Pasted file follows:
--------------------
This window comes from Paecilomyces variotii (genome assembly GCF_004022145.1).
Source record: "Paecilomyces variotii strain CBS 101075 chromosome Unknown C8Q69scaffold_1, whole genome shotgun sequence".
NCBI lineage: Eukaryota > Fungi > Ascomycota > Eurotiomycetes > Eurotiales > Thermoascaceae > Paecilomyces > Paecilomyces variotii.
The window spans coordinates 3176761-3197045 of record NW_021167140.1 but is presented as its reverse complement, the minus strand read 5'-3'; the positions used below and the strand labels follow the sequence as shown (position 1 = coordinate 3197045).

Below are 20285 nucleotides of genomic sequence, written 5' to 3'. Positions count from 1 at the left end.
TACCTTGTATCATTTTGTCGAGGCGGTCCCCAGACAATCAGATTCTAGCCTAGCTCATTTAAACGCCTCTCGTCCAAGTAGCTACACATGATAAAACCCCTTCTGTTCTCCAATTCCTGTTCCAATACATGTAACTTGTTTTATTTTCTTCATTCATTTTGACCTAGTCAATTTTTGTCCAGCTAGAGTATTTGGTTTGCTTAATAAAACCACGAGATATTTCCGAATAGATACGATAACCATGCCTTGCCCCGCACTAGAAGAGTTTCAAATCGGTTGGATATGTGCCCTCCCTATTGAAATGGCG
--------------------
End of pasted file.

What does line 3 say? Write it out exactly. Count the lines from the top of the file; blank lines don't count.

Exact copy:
NCBI lineage: Eukaryota > Fungi > Ascomycota > Eurotiomycetes > Eurotiales > Thermoascaceae > Paecilomyces > Paecilomyces variotii.